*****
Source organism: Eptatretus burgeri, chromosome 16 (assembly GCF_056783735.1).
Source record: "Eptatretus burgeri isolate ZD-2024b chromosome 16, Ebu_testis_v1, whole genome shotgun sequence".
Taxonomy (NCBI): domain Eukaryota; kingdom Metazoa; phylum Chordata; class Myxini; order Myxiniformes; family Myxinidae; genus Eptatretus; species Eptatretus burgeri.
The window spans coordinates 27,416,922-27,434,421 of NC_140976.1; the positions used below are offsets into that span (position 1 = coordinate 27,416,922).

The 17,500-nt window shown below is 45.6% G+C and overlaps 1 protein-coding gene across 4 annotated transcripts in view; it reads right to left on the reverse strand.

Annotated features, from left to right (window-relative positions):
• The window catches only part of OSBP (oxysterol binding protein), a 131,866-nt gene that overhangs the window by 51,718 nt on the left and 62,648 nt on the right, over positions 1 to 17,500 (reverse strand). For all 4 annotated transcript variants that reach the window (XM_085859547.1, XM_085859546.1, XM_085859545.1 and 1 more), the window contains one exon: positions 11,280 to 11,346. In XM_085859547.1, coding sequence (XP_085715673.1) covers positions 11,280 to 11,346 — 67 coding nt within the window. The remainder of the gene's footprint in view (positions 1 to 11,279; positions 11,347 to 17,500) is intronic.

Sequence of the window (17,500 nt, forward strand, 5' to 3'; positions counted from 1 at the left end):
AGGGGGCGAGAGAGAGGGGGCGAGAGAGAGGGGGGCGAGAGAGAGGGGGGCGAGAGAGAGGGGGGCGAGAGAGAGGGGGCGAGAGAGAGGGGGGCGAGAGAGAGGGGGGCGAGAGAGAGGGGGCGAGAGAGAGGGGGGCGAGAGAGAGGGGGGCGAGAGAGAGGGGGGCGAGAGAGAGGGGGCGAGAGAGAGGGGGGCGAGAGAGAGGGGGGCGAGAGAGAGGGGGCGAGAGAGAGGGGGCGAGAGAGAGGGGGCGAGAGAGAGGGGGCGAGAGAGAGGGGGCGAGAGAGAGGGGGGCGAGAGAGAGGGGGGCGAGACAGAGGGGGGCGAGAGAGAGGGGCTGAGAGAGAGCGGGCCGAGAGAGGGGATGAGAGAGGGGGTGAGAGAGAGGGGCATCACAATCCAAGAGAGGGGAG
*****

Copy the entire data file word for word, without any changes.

Source organism: Eptatretus burgeri, chromosome 16 (assembly GCF_056783735.1).
Source record: "Eptatretus burgeri isolate ZD-2024b chromosome 16, Ebu_testis_v1, whole genome shotgun sequence".
Taxonomy (NCBI): domain Eukaryota; kingdom Metazoa; phylum Chordata; class Myxini; order Myxiniformes; family Myxinidae; genus Eptatretus; species Eptatretus burgeri.
The window spans coordinates 27,416,922-27,434,421 of NC_140976.1; the positions used below are offsets into that span (position 1 = coordinate 27,416,922).

The 17,500-nt window shown below is 45.6% G+C and overlaps 1 protein-coding gene across 4 annotated transcripts in view; it reads right to left on the reverse strand.

Annotated features, from left to right (window-relative positions):
• The window catches only part of OSBP (oxysterol binding protein), a 131,866-nt gene that overhangs the window by 51,718 nt on the left and 62,648 nt on the right, over positions 1 to 17,500 (reverse strand). For all 4 annotated transcript variants that reach the window (XM_085859547.1, XM_085859546.1, XM_085859545.1 and 1 more), the window contains one exon: positions 11,280 to 11,346. In XM_085859547.1, coding sequence (XP_085715673.1) covers positions 11,280 to 11,346 — 67 coding nt within the window. The remainder of the gene's footprint in view (positions 1 to 11,279; positions 11,347 to 17,500) is intronic.

Sequence of the window (17,500 nt, forward strand, 5' to 3'; positions counted from 1 at the left end):
AGGGGGCGAGAGAGAGGGGGCGAGAGAGAGGGGGGCGAGAGAGAGGGGGGCGAGAGAGAGGGGGGCGAGAGAGAGGGGGCGAGAGAGAGGGGGGCGAGAGAGAGGGGGGCGAGAGAGAGGGGGCGAGAGAGAGGGGGGCGAGAGAGAGGGGGGCGAGAGAGAGGGGGGCGAGAGAGAGGGGGCGAGAGAGAGGGGGGCGAGAGAGAGGGGGGCGAGAGAGAGGGGGCGAGAGAGAGGGGGCGAGAGAGAGGGGGCGAGAGAGAGGGGGCGAGAGAGAGGGGGCGAGAGAGAGGGGGGCGAGAGAGAGGGGGGCGAGACAGAGGGGGGCGAGAGAGAGGGGCTGAGAGAGAGCGGGCCGAGAGAGGGGATGAGAGAGGGGGTGAGAGAGAGGGGCATCACAATCCAAGAGAGGGGAG